After announcing that she was pregnant, former reality star Whitney Port began documenting her pregnancy and experiences as a new mother through a YouTube series, I Love My Baby, But, in which she's documenting the less-glamorous moments in her parenting journey from pregnancy through to breastfeeding and beyond.
Last week, Port posted a new video for her series (titled "I Love My Baby, But I Wish My Body Didn't Have To Change"), all about how she's been adjusting to the way childbirth affected her physically — specifically, the changes she went through "down there."
Port, who gave birth to her first child, Sonny, in July, said that she's had a hard time recovering from vaginal birth.
"Having a vaginal delivery changes everything down there and that’s just something that’s really not discussed," she said. "Like what it’s actually going to do and that there’s a really long recovery afterwards. It’s painful and uncomfortable and along with having to take care of a newborn, you also have a whole other situation to take care of."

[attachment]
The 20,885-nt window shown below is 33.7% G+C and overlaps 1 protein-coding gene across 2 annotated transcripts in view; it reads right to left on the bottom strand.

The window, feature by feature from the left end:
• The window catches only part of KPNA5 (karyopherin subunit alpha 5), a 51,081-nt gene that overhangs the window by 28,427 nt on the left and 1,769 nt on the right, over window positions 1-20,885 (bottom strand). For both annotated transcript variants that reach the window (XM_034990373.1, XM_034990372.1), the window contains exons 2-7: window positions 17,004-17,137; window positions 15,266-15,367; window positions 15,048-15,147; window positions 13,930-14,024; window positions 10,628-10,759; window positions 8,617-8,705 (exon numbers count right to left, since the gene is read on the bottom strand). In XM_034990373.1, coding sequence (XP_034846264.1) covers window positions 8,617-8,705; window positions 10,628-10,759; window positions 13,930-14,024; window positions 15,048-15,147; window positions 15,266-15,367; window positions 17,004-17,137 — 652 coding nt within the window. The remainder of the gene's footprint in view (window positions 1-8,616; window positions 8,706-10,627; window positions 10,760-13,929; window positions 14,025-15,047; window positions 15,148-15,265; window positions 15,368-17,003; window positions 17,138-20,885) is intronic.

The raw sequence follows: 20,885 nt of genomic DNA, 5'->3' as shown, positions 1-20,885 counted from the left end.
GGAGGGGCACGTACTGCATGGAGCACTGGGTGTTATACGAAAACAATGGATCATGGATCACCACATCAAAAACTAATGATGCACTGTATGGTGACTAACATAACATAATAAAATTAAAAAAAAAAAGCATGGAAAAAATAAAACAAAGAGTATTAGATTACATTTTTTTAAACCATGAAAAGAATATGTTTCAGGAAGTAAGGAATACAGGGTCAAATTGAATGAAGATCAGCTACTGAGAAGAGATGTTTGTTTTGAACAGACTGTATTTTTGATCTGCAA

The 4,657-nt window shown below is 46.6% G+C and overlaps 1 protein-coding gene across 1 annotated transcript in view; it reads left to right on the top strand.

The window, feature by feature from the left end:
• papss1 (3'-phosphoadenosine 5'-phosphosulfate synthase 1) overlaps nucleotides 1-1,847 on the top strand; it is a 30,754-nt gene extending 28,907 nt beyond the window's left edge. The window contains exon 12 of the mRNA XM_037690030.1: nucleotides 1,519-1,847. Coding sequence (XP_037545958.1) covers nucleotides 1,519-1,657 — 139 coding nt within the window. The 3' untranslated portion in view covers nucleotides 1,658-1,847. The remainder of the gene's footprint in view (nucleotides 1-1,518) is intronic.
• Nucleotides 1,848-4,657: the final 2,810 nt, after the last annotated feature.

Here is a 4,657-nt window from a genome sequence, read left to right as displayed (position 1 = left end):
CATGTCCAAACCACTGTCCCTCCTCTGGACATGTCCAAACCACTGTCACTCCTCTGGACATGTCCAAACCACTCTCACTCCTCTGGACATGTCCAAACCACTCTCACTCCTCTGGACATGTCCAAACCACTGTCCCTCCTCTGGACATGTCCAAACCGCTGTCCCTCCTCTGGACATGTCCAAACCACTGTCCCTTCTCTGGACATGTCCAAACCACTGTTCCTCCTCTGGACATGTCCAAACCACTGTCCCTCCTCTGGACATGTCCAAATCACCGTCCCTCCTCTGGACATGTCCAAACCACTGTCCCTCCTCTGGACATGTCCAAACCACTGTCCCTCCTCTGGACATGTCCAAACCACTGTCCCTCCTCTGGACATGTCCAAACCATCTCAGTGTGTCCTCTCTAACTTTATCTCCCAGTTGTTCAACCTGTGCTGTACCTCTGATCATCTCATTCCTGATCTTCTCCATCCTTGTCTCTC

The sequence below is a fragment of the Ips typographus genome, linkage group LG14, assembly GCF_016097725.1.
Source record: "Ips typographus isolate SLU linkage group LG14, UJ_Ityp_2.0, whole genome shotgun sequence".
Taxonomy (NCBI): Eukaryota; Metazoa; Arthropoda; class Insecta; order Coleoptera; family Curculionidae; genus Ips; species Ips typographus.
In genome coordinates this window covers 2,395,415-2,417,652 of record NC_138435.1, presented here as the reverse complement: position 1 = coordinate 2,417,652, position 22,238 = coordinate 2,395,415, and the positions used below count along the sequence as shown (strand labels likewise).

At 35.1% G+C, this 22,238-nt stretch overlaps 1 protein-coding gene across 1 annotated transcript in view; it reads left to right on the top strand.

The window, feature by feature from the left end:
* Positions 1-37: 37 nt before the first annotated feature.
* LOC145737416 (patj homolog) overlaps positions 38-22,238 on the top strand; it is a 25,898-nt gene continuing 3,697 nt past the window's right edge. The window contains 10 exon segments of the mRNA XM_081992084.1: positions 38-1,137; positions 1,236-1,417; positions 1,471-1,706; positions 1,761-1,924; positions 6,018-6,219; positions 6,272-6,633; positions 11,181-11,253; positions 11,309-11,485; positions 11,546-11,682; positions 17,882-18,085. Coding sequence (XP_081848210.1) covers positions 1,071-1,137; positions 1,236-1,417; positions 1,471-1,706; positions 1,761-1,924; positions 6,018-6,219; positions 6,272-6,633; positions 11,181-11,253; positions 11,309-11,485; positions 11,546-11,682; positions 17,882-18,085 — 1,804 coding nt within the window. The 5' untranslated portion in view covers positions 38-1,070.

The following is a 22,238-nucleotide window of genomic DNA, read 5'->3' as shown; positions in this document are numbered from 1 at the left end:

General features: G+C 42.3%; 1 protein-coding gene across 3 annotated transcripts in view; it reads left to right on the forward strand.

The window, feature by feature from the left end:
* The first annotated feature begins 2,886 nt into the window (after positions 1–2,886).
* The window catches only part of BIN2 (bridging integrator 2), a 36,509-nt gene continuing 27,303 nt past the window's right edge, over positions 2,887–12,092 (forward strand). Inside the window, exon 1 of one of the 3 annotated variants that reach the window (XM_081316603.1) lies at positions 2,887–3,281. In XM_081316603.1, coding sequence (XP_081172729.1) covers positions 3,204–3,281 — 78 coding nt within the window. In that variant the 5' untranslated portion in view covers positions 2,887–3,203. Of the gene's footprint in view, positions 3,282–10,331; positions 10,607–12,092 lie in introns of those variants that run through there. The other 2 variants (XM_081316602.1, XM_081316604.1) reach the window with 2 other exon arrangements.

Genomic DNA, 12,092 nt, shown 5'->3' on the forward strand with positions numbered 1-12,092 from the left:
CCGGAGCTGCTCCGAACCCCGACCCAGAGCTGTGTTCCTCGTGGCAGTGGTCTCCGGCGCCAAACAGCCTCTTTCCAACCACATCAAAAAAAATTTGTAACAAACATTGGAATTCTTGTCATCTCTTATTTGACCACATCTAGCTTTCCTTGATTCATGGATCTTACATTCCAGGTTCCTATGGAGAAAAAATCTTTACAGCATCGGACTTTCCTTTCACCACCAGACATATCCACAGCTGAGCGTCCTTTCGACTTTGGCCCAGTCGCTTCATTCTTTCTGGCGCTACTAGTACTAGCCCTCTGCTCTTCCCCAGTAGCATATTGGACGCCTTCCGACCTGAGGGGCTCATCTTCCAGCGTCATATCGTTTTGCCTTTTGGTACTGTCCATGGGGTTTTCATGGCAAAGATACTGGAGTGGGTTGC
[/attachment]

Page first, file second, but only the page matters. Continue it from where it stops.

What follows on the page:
Port also discussed how birth changed her sex life with husband Tim Rosenman.
"You’re pushing, for me, an eight-pound baby out of a little teeny hole and…I was obviously concerned about what that was going to do to our sex life," she said said. "If it would feel the same, if [Tim] would feel the same way. I thought a lot about if [Tim was] attracted to me, and that was hard, because I was never insecure about that before."
Port's postpartum sex anxieties are common — even if your doctor has given you the go-ahead for sex (typically during a six-week check-up), it isn't always easy to get back in the sack after giving birth.
"Take your time," Jennifer Conti, MD, an Ob/Gyn and clinical assistant professor at Stanford University, told Refinery29 earlier this year. "I think there’s power in giving women permission and making sure they hear that."
Welcome to Mothership: Parenting stories you actually want to read, whether you're thinking about kids right now or not, from egg-freezing to taking home baby and beyond. Because motherhood is a big if — not when — and it's time we talked about it that way.
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